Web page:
I wouldn’t try to guess what all you have on your plate as you start each morning. We all face unique challenges – with different obligations and circumstances. One thing we probably share in common, though, is a need to develop a routine that helps us accomplish what we have to do and leaves us feeling motivated to tackle the day.
And regardless of the type of things we need to get done in those first few hours of the day, we can all benefit from determining what our goals are, and the best way to meet them.
Keeping your goals in view and making your routine so easy that you don’t have to think about it are the hallmarks of creating a morning routine that jump starts the day and gets you off to a good start.
1. Review your goals.
Think about the big picture first. What, exactly, are you trying to accomplish in the morning? Try to consider major tasks as separate goals. For instance, your goals might include the following:
- get coffee and have devotion
- shower and dress
- make bed
- help children get dressed
- take the dog outside
- prepare breakfast
- straighten up the kitchen
- make sure kids book bags are packed
2. Take little steps.
Goals are big pictures, but sometimes big pictures can feel overwhelming (especially early in the morning with children around you!) Focusing on the small steps necessary to complete each goal can make a stressful morning seem more manageable.
To have coffee and devotion in the morning, you need to make the coffee and get your devotional material. Would you prefer to set the coffee maker to automatically brew in the morning? Can you get out your reading material the night before? Getting yourself (and your children) dressed might be easier if the clothes are picked out before bedtime, rather than early in the morning.
3. Pace your time.
Consider the time it takes for each task, or group of activities. Be reasonable. If it takes you 20 minutes to shower, put on makeup and dress, then you know that you’ll need that 20 minutes of dedicated time.
When you are on a timetable that demands that your morning routine is accomplished by a certain time, it can be helpful to chunk your activities into periods of time, rather than simply saying you will have everything completed by 8 a.m.
If you know that you plan to have coffee and devotion at 5 am, shower at 5:30, and cook breakfast at 6 am, you will be better able to monitor your time and adjust as you need to, even if you don’t stick strictly to your schedule.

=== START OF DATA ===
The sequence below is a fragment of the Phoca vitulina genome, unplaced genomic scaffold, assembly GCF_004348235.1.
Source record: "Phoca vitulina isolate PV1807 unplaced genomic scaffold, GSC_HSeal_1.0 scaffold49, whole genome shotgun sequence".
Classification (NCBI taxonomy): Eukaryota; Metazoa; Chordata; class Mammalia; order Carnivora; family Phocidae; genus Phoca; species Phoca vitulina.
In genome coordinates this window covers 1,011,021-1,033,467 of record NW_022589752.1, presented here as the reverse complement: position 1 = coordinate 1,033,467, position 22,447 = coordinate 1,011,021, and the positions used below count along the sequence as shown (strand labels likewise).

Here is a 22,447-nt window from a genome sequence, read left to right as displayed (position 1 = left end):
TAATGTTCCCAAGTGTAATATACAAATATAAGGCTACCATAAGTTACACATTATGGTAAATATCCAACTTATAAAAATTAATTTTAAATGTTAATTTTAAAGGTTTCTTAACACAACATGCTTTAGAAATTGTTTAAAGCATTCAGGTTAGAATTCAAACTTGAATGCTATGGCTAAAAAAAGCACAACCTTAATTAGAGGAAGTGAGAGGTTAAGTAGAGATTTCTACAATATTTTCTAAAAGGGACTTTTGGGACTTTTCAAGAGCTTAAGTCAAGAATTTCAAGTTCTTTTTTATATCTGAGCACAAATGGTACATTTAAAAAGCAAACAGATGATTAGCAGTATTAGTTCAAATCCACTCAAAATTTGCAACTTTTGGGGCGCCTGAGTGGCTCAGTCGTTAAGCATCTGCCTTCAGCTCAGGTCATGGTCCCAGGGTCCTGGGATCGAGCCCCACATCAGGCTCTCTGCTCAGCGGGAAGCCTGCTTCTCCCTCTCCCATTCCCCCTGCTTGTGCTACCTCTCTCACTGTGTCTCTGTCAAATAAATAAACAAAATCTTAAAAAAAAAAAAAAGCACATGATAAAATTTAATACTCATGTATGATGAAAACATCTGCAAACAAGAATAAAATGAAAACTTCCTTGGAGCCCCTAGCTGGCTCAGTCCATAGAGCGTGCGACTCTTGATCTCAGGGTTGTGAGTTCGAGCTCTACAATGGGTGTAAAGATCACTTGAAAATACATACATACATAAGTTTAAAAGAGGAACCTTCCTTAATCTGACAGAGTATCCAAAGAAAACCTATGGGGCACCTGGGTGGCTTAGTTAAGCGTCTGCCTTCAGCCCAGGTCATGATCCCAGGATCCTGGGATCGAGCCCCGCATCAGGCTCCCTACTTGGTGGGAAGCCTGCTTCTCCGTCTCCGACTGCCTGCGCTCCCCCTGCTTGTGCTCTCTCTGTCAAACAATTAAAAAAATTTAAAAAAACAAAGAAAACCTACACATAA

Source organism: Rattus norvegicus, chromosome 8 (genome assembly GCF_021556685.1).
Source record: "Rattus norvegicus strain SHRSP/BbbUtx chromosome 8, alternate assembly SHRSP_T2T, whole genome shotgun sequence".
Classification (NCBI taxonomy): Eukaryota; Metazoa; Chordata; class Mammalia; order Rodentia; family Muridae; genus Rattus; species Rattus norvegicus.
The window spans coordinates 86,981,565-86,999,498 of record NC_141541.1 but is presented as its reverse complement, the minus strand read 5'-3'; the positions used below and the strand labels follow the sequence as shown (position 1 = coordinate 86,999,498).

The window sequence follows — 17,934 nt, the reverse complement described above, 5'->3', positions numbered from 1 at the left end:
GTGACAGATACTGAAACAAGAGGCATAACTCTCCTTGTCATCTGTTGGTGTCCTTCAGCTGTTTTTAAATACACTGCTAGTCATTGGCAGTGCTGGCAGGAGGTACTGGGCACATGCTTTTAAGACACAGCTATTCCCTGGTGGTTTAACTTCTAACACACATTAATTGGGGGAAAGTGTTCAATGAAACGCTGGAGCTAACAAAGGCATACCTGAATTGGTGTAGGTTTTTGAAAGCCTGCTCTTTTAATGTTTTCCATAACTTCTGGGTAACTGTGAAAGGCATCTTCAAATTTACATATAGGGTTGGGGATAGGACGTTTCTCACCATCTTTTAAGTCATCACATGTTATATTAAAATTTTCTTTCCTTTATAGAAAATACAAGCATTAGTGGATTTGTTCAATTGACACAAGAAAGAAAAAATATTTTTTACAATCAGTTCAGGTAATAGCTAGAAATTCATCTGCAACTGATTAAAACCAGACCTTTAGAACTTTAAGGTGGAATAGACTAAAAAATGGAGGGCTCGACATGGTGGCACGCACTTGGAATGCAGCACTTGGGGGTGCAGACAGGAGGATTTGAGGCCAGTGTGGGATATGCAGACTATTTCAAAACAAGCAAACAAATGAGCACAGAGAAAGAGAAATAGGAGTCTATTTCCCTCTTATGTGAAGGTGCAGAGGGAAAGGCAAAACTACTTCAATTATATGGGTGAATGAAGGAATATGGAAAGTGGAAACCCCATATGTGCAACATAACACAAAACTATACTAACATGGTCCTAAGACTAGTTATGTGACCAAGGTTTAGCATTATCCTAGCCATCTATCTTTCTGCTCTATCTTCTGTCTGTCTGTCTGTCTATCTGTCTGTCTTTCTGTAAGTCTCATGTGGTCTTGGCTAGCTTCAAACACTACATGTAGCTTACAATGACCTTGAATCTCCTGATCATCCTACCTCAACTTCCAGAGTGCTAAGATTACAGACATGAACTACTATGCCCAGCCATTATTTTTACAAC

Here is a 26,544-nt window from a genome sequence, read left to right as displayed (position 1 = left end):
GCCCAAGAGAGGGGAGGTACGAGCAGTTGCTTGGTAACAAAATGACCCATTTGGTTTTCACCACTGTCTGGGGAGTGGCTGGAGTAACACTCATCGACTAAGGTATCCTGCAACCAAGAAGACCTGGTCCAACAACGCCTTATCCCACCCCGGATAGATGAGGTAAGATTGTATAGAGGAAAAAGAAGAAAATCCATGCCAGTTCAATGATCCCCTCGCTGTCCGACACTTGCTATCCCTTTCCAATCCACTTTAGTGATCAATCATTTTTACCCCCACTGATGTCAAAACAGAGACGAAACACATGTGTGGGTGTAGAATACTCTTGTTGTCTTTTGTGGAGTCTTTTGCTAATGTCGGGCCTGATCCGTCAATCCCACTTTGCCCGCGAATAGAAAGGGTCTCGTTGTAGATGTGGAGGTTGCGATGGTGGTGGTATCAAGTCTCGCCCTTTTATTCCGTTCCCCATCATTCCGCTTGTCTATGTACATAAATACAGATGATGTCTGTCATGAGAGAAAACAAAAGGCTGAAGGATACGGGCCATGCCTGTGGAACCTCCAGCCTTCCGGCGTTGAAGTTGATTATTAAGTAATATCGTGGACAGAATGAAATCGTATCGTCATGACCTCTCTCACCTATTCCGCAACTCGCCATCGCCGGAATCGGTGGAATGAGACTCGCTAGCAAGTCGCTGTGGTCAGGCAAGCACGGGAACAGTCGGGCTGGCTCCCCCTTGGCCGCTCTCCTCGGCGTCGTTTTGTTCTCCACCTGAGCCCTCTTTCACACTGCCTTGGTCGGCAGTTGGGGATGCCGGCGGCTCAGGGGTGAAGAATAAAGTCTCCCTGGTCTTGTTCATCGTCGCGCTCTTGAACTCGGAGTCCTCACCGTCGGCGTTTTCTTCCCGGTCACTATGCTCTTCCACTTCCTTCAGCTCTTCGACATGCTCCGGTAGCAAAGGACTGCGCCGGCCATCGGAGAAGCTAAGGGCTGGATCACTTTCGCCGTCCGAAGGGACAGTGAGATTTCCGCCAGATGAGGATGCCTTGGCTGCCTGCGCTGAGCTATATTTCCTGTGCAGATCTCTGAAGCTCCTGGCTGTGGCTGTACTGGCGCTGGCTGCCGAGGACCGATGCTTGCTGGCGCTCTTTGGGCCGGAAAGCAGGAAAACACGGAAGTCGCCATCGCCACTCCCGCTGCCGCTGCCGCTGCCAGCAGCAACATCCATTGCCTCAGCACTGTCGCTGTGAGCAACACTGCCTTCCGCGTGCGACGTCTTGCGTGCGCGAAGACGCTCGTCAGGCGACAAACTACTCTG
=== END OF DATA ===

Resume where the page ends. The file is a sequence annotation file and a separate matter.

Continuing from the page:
4. Reschedule tasks when it makes sense.
As you consider what you do, and how long it takes to do it, look for things that could be re-arranged in your schedule to work better.
For instance, if you unload the dishwasher before going to bed at night, you won’t have to do it in the morning. If you put dirty dishes in the wash before heading out the door in the morning, you will come home to a cleaner house.
Instead of looking through book bags in the morning before sending the children off to school, consider making that part of a night-time routine.
5. Eliminate distractions.
I used to love to watch the news as I had coffee and fixed breakfast. I felt like I had a better handle on my world. I had an epiphany, however, when I realized that it was actually slowing me down.
Those few minutes I was spending focused on current events were stealing even bigger chunks of time from my day, as my creativity was squelched and my attention was diverted.
I still watch the news – I’m not burying my head in the sand, after all – but I save it for later in the day, when my mind is already beginning to lull into a midday slump.
6. Treat your “me” time as a priority.
You’ve probably heard it said many times before: you can’t take care of others if you aren’t taking care of yourself. This applies not only to your physical well-being, but to your emotional and spiritual well-being as well. Take time to read Scripture or a morning devotion; set aside time for yoga or a run; plan for a relaxing hot shower – whatever motivates you and feeds your inner soul – should be important to you!
7. Always build in a few spare minutes.
The best laid plans go awry – it’s the way of the world. Build some extra time into your morning routine, so that you feel comfortable and relaxed, not stressed and overwhelmed.
Some people set their clocks a few minutes ahead – and if that trick works for you, then do it! I find that what works best for me is to make my target “finish” time a few minutes before the real deadline, that way, if there is a delay, I’m still o.k.
And that’s it. Tailor these steps to your own specific situation, but keep your focus on what’s important to you, and arrange the time to your advantage.
If you’d like to share your thoughts and ideas, or simply want to let us know how your morning routine is working for you, I’d love for you to share in the comments below.
Here’s wishing you many happy mornings ahead!